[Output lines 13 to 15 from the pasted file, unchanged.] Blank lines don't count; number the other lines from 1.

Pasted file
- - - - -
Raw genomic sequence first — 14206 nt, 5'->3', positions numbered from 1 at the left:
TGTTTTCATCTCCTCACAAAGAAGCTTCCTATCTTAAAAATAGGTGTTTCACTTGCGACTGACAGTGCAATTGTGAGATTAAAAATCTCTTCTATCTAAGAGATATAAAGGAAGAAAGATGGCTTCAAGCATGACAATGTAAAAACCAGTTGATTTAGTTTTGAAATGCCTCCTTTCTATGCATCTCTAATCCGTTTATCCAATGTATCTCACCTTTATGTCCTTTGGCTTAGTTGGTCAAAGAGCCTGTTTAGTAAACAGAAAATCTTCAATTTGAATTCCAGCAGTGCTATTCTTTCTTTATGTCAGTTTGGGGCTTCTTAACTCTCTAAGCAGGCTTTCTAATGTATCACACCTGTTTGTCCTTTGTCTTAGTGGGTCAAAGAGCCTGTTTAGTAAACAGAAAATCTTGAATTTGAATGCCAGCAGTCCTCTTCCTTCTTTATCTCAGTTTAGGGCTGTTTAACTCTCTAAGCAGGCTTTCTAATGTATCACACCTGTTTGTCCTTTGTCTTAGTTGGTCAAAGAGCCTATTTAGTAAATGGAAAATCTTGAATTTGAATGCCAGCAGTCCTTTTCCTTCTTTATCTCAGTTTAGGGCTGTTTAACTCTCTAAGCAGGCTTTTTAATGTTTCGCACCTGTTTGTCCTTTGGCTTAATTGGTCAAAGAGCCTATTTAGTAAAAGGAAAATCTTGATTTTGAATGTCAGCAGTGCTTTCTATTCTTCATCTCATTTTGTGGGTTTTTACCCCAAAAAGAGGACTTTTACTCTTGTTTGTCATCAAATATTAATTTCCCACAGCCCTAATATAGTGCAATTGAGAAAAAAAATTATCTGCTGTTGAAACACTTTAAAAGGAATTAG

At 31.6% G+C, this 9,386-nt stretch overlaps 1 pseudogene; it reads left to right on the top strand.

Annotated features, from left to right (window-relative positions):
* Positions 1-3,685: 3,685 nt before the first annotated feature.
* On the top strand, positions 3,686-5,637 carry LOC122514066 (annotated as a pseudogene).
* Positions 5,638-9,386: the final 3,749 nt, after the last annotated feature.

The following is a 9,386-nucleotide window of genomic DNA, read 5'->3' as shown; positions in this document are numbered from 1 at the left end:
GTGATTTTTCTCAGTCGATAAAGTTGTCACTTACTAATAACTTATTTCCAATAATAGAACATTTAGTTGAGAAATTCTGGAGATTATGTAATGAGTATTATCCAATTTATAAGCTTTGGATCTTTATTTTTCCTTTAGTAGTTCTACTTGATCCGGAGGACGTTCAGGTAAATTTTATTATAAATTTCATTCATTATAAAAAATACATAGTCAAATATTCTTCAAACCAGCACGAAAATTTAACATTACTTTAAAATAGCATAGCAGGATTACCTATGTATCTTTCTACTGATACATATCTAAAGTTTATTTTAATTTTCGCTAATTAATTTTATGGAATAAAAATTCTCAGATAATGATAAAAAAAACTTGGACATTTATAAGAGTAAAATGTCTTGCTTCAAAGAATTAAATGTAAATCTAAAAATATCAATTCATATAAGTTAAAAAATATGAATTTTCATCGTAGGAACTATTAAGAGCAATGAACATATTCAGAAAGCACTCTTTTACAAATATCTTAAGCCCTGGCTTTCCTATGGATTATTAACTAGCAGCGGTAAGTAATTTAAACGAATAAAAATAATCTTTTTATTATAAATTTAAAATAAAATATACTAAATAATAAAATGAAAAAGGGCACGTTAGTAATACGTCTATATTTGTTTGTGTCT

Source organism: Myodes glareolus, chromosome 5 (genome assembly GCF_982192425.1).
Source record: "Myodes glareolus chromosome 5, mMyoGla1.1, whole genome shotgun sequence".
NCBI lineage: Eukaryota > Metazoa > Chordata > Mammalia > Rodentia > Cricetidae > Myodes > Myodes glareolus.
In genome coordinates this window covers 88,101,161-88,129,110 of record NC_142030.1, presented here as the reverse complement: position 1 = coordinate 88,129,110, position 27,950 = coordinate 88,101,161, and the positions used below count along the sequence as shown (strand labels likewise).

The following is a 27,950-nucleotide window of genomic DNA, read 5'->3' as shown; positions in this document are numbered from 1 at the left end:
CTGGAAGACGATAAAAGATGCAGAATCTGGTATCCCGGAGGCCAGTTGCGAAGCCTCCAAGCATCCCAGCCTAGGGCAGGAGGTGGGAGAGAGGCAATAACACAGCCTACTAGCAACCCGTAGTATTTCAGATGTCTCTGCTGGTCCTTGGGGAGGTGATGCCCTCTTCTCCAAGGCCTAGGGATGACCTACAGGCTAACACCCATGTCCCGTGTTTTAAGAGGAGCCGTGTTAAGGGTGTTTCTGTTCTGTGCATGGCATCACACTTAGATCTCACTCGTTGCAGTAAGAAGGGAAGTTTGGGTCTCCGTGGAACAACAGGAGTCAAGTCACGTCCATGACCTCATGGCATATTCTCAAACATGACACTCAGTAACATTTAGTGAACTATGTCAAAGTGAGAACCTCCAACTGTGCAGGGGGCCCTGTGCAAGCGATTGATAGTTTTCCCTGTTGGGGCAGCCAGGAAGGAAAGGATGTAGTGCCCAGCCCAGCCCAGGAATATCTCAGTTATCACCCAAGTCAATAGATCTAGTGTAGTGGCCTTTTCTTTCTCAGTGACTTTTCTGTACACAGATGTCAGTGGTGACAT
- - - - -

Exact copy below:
In genome coordinates this window covers 88,101,161-88,129,110 of record NC_142030.1, presented here as the reverse complement: position 1 = coordinate 88,129,110, position 27,950 = coordinate 88,101,161, and the positions used below count along the sequence as shown (strand labels likewise).

The following is a 27,950-nucleotide window of genomic DNA, read 5'->3' as shown; positions in this document are numbered from 1 at the left end:
CTGGAAGACGATAAAAGATGCAGAATCTGGTATCCCGGAGGCCAGTTGCGAAGCCTCCAAGCATCCCAGCCTAGGGCAGGAGGTGGGAGAGAGGCAATAACACAGCCTACTAGCAACCCGTAGTATTTCAGATGTCTCTGCTGGTCCTTGGGGAGGTGATGCCCTCTTCTCCAAGGCCTAGGGATGACCTACAGGCTAACACCCATGTCCCGTGTTTTAAGAGGAGCCGTGTTAAGGGTGTTTCTGTTCTGTGCATGGCATCACACTTAGATCTCACTCGTTGCAGTAAGAAGGGAAGTTTGGGTCTCCGTGGAACAACAGGAGTCAAGTCACGTCCATGACCTCATGGCATATTCTCAAACATGACACTCAGTAACATTTAGTGAACTATGTCAAAGTGAGAACCTCCAACTGTGCAGGGGGCCCTGTGCAAGCGATTGATAGTTTTCCCTGTTGGGGCAGCCAGGAAGGAAAGGATGTAGTGCCCAGCCCAGCCCAGGAATATCTCAGTTATCACCCAAGTCAATAGATCTAGTGTAGTGGCCTTTTCTTTCTCAGTGACTTTTCTGTACACAGATGTCAGTGGTGACAT